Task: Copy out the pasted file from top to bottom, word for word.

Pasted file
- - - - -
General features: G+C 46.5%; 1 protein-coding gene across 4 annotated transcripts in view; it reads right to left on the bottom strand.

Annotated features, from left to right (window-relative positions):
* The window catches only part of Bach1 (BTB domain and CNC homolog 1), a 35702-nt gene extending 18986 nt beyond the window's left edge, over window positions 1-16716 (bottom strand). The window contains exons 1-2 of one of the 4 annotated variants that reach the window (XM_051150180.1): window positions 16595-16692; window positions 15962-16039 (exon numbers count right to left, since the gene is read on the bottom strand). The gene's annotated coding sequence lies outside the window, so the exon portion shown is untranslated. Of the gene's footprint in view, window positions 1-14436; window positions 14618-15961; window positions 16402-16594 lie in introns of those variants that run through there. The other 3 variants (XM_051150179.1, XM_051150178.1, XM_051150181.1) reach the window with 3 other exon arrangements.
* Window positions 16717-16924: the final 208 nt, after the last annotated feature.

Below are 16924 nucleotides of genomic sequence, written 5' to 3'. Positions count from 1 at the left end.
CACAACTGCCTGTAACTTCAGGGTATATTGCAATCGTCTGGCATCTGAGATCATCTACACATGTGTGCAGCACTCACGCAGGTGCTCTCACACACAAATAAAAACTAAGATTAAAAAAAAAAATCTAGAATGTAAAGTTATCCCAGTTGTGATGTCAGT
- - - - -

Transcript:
General features: G+C 46.5%; 1 protein-coding gene across 4 annotated transcripts in view; it reads right to left on the bottom strand.

Annotated features, from left to right (window-relative positions):
* The window catches only part of Bach1 (BTB domain and CNC homolog 1), a 35702-nt gene extending 18986 nt beyond the window's left edge, over window positions 1-16716 (bottom strand). The window contains exons 1-2 of one of the 4 annotated variants that reach the window (XM_051150180.1): window positions 16595-16692; window positions 15962-16039 (exon numbers count right to left, since the gene is read on the bottom strand). The gene's annotated coding sequence lies outside the window, so the exon portion shown is untranslated. Of the gene's footprint in view, window positions 1-14436; window positions 14618-15961; window positions 16402-16594 lie in introns of those variants that run through there. The other 3 variants (XM_051150179.1, XM_051150178.1, XM_051150181.1) reach the window with 3 other exon arrangements.
* Window positions 16717-16924: the final 208 nt, after the last annotated feature.

Below are 16924 nucleotides of genomic sequence, written 5' to 3'. Positions count from 1 at the left end.
CACAACTGCCTGTAACTTCAGGGTATATTGCAATCGTCTGGCATCTGAGATCATCTACACATGTGTGCAGCACTCACGCAGGTGCTCTCACACACAAATAAAAACTAAGATTAAAAAAAAAAATCTAGAATGTAAAGTTATCCCAGTTGTGATGTCAGT